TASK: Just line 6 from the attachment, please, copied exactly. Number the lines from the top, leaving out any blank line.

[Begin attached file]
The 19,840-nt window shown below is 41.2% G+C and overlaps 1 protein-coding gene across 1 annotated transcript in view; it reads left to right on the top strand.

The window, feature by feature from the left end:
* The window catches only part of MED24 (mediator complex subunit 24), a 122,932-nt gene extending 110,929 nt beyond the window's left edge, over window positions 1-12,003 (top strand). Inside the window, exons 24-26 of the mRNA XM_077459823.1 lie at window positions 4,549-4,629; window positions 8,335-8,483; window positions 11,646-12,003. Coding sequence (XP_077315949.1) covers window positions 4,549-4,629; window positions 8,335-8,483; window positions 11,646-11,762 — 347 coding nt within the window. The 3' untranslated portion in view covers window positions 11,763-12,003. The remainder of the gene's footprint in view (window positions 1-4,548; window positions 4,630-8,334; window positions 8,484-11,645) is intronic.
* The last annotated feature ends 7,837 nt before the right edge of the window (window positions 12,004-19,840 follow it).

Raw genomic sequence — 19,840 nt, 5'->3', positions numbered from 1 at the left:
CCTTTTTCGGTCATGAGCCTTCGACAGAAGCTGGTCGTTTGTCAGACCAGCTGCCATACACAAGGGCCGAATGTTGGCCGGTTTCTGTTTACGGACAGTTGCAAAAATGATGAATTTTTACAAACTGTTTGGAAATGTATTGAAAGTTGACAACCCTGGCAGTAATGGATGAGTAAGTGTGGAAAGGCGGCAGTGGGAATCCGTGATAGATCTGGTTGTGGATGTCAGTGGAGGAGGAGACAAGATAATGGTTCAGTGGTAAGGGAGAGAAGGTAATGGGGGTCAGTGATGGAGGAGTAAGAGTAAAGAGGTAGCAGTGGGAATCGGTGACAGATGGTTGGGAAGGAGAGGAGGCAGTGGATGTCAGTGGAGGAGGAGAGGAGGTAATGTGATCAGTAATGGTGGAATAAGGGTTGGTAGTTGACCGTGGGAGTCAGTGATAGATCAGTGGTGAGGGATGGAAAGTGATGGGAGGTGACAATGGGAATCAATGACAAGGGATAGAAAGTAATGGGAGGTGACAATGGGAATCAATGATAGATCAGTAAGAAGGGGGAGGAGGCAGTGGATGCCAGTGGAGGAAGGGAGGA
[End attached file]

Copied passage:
CCTTTTTCGGTCATGAGCCTTCGACAGAAGCTGGTCGTTTGTCAGACCAGCTGCCATACACAAGGGCCGAATGTTGGCCGGTTTCTGTTTACGGACAGTTGCAAAAATGATGAATTTTTACAAACTGTTTGGAAATGTATTGAAAGTTGACAACCCTGGCAGTAATGGATGAGTAAGTGTGGAAAGGCGGCAGTGGGAATCCGTGATAGATCTGGTTGTGGATGTCAGTGGAGGAGGAGACAAGATAATGGTTCAGTGGTAAGGGAGAGAAGGTAATGGGGGTCAGTGATGGAGGAGTAAGAGTAAAGAGGTAGCAGTGGGAATCGGTGACAGATGGTTGGGAAGGAGAGGAGGCAGTGGATGTCAGTGGAGGAGGAGAGGAGGTAATGTGATCAGTAATGGTGGAATAAGGGTTGGTAGTTGACCGTGGGAGTCAGTGATAGATCAGTGGTGAGGGATGGAAAGTGATGGGAGGTGACAATGGGAATCAATGACAAGGGATAGAAAGTAATGGGAGGTGACAATGGGAATCAATGATAGATCAGTAAGAAGGGGGAGGAGGCAGTGGATGCCAGTGGAGGAAGGGAGGA